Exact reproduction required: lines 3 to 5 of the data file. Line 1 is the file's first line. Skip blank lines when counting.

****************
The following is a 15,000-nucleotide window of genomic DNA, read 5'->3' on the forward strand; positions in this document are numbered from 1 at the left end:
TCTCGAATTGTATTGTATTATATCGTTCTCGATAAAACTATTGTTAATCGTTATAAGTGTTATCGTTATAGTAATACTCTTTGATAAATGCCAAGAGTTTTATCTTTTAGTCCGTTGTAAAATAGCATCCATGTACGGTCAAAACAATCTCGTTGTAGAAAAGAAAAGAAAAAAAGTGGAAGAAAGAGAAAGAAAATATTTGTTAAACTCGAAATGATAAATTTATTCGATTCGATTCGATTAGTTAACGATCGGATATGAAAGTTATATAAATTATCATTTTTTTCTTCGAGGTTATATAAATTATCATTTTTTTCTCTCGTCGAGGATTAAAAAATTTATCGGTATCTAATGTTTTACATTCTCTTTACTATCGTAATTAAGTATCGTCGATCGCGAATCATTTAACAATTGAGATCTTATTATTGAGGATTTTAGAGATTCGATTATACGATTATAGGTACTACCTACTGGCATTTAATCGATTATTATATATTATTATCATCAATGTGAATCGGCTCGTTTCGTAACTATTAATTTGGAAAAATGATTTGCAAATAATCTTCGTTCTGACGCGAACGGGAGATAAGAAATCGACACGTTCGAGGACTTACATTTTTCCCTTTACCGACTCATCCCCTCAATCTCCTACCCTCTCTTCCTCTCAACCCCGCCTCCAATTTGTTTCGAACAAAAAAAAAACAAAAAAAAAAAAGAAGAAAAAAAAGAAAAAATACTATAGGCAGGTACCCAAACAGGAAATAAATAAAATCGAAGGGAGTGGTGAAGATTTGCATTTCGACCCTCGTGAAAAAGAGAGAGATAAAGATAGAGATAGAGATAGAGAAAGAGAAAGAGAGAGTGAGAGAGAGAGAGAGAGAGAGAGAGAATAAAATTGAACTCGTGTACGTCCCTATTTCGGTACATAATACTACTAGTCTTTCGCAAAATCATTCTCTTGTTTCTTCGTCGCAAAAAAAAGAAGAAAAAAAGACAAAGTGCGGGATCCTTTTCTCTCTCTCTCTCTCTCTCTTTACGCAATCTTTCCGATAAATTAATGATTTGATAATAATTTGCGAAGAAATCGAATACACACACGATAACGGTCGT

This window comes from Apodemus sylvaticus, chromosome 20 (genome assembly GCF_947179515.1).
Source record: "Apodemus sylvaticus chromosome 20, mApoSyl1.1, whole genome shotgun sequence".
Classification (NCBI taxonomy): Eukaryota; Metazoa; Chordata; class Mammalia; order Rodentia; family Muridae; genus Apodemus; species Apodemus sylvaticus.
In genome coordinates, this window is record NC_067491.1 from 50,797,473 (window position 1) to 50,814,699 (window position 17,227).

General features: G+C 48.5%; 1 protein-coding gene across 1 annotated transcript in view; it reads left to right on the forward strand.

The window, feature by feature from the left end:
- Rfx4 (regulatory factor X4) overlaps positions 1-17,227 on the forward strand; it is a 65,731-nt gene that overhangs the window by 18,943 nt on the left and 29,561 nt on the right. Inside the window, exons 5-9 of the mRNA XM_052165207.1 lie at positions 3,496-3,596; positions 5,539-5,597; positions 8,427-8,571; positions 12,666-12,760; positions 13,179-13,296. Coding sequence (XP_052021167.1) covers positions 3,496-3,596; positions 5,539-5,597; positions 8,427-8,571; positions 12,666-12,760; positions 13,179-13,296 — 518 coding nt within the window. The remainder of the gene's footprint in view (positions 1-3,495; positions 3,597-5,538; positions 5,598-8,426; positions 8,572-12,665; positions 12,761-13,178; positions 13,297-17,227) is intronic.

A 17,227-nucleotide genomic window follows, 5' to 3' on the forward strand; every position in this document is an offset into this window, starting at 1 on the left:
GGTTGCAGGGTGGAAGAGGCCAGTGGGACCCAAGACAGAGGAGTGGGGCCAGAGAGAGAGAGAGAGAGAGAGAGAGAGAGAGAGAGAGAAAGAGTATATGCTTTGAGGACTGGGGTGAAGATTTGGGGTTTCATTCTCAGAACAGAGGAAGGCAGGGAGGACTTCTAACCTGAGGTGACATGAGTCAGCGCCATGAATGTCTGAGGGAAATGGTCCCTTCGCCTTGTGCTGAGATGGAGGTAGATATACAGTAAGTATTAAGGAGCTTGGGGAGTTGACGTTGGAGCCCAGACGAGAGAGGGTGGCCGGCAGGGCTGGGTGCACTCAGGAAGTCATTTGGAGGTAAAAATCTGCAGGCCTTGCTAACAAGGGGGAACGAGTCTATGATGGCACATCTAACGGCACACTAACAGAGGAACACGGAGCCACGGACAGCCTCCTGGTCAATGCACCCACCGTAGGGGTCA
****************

This window comes from Apodemus sylvaticus, chromosome 20 (genome assembly GCF_947179515.1).
Source record: "Apodemus sylvaticus chromosome 20, mApoSyl1.1, whole genome shotgun sequence".
Classification (NCBI taxonomy): Eukaryota; Metazoa; Chordata; class Mammalia; order Rodentia; family Muridae; genus Apodemus; species Apodemus sylvaticus.